By the time I get to Ladbroke Grove

The greatest rapper of all time tells the story of the greatest band who ever lived. What’s not to love?


This song would definitely be one of my Desert Island Discs.
And this performance is absolutely stunning.
One part Beatles, one part Rage Against The Machine and a little sprinkle of Jay Z.
The final coda, from around 4.13, where the singer Alynda Segarra goes nuts, is totally mind-blowing. She’s the real deal.
Watch with headphones on and volume up loud.

“You’re not alone, look up to the sky and be calm.”

So beautiful. These amazing words reflecting on the truth and beauty that’s handed down from generation to generation. The Alan Watts-esque idea that we are all part of an ongoing line of life; all simply expressions of the one universe breathing in and then out again; all present in every wave rising and crashing, every baby being born and every person dying. Coupled with this spectacular video shot over the city of Pripyat in the Ukraine, very close to Chernobyl, which got evacuated a day after the disaster and has been left abandoned ever since. Gloriously uplifting melancholy.



“That’s what the early spring smells like”

Wow…just wow. What an amazing idea and how brilliantly executed. I think we can safely say Hornbach have set themselves apart from their competition in the DIY category…

“I write for myself…no ghosty”

How good is this?!

Can’t stop watching it.

I’m loving the Jamaican dancehall vibe across what – I think – is a meta lyrical theme about the boastfulness of MCs. (I can’t get the lines “fling a ragga ridim like it’s 03” out of my head).

The super-entertaining video, by Henry Scholfield, is brilliant fun, and handles the MC baton changes so slickly and cleverly.

And could Idris Elba be any cooler? Love his toasting (and long red coat) on this.

The whole thing feels proper London.

(Thanks Nat x)



This is such an amazing film about creativity and what it means to be truly creative.

Massively inspiring in that it shows how talent, determination, self-belief and hard work took a working class kid all the way from the streets of East London to the top of the fashion world.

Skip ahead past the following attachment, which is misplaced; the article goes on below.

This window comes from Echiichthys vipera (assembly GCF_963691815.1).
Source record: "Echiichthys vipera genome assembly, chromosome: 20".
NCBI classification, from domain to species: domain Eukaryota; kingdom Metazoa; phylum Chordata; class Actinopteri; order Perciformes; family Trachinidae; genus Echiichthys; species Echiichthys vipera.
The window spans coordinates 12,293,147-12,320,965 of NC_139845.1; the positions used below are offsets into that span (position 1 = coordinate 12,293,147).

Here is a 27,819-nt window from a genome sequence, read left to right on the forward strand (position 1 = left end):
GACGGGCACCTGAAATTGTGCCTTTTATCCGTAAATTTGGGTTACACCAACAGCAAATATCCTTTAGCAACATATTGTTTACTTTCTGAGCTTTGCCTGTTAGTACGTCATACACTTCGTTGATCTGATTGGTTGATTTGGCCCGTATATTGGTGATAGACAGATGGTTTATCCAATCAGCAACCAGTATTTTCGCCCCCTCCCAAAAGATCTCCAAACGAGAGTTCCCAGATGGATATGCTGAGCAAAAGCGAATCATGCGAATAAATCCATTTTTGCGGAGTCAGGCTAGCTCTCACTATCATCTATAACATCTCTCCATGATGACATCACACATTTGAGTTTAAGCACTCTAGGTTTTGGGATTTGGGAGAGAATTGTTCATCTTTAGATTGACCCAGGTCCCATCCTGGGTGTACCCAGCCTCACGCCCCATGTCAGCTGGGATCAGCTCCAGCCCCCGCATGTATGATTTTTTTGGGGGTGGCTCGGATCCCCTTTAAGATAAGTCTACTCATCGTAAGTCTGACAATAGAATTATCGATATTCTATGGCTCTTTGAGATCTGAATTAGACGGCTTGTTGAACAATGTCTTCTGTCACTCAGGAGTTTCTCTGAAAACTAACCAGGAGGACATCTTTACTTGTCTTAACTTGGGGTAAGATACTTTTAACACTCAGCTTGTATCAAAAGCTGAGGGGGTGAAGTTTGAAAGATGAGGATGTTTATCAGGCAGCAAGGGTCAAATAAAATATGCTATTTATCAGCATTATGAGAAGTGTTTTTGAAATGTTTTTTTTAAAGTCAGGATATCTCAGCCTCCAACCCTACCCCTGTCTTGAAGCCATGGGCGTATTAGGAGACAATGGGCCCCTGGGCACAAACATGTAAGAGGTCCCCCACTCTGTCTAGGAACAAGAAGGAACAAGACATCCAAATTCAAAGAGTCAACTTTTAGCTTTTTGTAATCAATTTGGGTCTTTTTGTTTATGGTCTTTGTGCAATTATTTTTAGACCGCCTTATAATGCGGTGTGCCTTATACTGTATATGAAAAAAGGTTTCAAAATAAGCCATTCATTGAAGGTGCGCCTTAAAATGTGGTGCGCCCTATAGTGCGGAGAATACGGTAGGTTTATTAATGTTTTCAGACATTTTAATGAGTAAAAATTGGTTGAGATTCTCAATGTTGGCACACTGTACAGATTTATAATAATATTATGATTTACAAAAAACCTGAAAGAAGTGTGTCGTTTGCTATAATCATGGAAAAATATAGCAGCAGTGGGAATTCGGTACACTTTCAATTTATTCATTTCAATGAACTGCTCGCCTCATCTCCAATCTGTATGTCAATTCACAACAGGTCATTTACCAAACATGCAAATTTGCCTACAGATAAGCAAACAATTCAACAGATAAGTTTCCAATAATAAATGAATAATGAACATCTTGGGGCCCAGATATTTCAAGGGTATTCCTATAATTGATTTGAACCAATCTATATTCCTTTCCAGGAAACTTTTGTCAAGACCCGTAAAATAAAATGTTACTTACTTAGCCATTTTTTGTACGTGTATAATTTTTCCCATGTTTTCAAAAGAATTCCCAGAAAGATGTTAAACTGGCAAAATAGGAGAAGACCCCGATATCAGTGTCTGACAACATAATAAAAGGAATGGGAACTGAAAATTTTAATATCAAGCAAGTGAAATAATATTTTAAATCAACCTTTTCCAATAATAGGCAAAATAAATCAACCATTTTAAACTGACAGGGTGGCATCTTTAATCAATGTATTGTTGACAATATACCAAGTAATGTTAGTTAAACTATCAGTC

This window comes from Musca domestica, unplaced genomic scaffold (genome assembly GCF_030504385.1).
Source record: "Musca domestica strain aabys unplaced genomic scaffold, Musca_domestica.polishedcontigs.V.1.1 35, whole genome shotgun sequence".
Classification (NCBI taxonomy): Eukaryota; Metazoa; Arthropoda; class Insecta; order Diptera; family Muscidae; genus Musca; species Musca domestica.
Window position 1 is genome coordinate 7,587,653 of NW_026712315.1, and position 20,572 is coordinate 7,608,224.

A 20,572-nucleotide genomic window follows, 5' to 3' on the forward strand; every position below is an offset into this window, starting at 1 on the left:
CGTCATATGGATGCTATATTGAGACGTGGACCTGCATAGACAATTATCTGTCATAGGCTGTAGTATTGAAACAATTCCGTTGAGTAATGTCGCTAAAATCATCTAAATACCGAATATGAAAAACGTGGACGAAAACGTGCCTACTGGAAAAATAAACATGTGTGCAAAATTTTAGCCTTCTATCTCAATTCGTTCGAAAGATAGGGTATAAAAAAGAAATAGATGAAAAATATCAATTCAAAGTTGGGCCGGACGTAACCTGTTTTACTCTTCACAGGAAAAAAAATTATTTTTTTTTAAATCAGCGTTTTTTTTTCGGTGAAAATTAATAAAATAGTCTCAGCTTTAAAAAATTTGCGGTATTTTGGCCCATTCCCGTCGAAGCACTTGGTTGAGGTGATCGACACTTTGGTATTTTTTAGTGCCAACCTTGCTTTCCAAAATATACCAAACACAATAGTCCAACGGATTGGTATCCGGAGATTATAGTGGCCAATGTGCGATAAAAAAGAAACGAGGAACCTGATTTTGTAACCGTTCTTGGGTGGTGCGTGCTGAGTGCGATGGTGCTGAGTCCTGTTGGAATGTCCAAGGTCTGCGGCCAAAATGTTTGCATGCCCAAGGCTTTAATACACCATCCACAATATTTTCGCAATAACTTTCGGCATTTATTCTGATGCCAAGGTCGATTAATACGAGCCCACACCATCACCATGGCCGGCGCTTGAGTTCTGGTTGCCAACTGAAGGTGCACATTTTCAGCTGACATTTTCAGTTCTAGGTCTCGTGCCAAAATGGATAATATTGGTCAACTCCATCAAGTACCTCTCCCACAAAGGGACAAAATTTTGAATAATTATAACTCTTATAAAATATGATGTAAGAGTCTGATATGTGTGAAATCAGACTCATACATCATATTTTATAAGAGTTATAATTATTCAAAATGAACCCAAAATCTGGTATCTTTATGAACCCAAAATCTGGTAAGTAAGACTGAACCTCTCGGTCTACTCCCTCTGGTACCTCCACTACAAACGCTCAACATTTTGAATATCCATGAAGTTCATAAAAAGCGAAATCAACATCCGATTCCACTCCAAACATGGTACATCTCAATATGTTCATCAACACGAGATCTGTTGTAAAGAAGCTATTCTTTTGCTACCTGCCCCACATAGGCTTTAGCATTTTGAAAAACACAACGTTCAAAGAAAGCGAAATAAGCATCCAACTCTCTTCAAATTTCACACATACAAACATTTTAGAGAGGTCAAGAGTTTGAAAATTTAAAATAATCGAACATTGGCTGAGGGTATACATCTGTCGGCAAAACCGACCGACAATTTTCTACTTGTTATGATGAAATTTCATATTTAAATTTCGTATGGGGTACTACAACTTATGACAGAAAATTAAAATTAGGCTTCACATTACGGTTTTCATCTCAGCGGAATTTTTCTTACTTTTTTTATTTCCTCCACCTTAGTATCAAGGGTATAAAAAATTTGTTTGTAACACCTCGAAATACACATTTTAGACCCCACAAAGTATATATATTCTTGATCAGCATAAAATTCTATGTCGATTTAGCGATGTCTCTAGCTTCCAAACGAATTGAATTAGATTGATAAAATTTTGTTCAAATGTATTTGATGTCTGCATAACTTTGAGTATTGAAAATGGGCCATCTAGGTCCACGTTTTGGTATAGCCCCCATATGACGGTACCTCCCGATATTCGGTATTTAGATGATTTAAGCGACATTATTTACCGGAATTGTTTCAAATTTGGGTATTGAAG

Stunning in its coverage of his incredible, mind-blowing art – I came away thinking he’s massively under-rated.

And a heart-breaking treatise on the life sentence that abuse condemns its victims to and the tragic insecurity/loneliness that can come with such a singular talent.

If you’re interested in creativity…MASSIVE RECOMMEND.

It’s Not Too Late

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Insomniac City by Bill Hayes is a beautiful, moving treatise on his deep love affairs with the neurologist Oliver Sacks and the streets of New York City. Grieving over the sudden death of his partner, Hayes moves to New York to start a new chapter of his life. A lifelong insomniac, he wanders the streets at night with his camera, either basking in the neon loneliness or connecting with homeless poets, misfit supermodels and booze-hound attorneys: the lost, the lonely and the utterly lashed.

It’s kind of a journal of psycho-geographical meanderings but at the core of the narrative is the story of how a writer and scientist fall unexpectedly in love. Hayes was in his late 40s and broken-hearted; Sacks was in his mid-70s, had never been in a relationship and had also never come out publicly as being gay. But, with silent yet all-knowing skyscrapers, the steady rumbling of all-night trains and uncanny haikus of blue-collar philosophers as a magical backdrop, the two connect in a deeply passionate, spiritual way.

When Oliver Sacks gets sick, there’s a poignant sense of missed opportunity, a sadness for the fact that, for all its joy, late love carries with it a subtext of not getting to spend a lifetime together. But Sacks is less concerned with regret or fear and more obsessed with savouring this new-found emotion and sucking all the marrow out of life. As beautifully demonstrated by the epigram in the picture above.

As a lover of the drama of big cities, an ardent NewYorkophile (is that a word??) and a hopeless old romantic, I can’t recommend this highly enough.